Healthy Leaders


Leadership and Power (from Abusive Leadership)

Malcolm WebberMalcolm Webber

An abusive leader is one who tends to centralize authority and derive power from position, control of rewards, and coercion. In contrast, a servant leader gives authority away to others, encourages participation in decision making, relies on others’ knowledge and initiation for completion of tasks, and depends on love and respect for influence.

Leaders have a choice: they can hold onto their power and use it purely for selfish ends, or they can give their power away to others. Paradoxically, leaders become more powerful when they give their own power away. They don’t lose anything – in fact, everyone benefits! 

Leadership power is not a fixed and limited sum (like a pie that can be cut into only so many pieces) to be hoarded and grudgingly divided up only when absolutely necessary. A leader’s power is not reduced when he empowers others. Organizationally, power actually expands and multiplies when it is shared with others. When people have responsibility and genuine influence, their commitment to the organization and its success drastically increases. The key to unleashing an organization’s potential to excel is putting the power in the hands of the people who perform the work. Thus, leaders must trust and respect their constituents, and they must know their people well enough to empower them appropriately. Jesus is our ultimate Model for this; He did not wait until His disciples were perfect before He gave them authority (Matt. 10:1; 28:18-20; Mark 16:15-20; etc.). Thus, servant leaders who take the power that flows to them and connect it to others become power generators from which their constituents draw strength.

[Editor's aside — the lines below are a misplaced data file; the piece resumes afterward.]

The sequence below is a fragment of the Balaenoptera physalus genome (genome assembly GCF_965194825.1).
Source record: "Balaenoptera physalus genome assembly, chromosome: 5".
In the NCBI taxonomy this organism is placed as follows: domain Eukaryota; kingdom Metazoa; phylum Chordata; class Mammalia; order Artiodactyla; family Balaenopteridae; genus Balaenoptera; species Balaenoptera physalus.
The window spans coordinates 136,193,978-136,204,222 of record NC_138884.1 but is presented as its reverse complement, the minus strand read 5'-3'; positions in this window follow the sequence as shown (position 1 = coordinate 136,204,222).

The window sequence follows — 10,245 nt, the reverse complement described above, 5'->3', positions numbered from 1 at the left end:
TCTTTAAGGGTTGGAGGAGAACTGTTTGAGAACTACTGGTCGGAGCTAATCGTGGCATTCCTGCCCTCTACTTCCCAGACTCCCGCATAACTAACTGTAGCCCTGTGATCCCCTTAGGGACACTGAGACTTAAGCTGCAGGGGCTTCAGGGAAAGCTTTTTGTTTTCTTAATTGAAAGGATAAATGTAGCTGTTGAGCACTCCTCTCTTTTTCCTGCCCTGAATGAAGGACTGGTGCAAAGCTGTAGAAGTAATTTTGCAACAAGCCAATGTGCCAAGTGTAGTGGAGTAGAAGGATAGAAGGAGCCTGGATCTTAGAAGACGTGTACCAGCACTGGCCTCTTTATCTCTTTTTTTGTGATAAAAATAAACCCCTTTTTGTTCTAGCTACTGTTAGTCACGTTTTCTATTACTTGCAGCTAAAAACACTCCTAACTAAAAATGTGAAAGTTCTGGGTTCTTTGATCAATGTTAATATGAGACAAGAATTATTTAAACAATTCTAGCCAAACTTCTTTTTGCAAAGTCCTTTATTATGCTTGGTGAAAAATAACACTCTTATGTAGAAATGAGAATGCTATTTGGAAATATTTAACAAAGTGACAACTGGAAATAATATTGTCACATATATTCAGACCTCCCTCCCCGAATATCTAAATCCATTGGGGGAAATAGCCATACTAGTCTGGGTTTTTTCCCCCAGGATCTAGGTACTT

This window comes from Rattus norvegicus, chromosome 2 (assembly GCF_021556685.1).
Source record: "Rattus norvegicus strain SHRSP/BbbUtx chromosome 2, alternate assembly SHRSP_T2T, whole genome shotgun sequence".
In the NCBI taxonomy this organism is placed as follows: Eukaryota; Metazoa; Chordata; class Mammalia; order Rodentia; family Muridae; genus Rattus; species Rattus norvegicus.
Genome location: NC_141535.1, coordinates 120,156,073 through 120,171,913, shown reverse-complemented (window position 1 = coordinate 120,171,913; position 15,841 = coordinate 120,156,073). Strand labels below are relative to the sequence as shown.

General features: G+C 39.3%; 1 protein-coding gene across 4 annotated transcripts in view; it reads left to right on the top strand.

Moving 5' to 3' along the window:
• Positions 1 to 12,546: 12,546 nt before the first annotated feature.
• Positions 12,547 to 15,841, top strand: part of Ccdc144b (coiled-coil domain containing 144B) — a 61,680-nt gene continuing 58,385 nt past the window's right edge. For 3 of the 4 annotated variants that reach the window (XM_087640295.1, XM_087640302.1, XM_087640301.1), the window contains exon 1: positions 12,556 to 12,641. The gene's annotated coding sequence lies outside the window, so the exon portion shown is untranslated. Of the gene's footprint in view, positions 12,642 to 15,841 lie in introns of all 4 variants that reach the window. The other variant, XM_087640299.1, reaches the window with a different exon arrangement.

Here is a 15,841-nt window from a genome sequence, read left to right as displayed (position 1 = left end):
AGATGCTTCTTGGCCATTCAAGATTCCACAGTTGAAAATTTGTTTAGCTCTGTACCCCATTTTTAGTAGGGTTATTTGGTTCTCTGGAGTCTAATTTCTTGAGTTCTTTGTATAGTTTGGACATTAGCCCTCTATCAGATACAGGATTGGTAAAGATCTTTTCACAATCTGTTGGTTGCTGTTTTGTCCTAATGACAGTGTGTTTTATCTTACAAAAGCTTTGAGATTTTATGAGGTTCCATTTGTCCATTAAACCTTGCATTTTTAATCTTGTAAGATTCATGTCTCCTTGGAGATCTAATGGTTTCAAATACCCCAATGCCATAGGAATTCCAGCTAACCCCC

People who have authoritarian leaders will not feel empowered, but distrusted and used. Consequently, they will tend to do what is expected of them only as long as the leader is personally present to supervise them. Moreover, they will usually be discontented with the close, autocratic style of leadership and feelings of hostility will arise. However, people who have servant leaders tend to do what is expected of them even when the leader is absent – since the people have been genuinely empowered with personal responsibility and authority, resulting in a high level of personal ownership – and they will have more positive feelings towards their leader.

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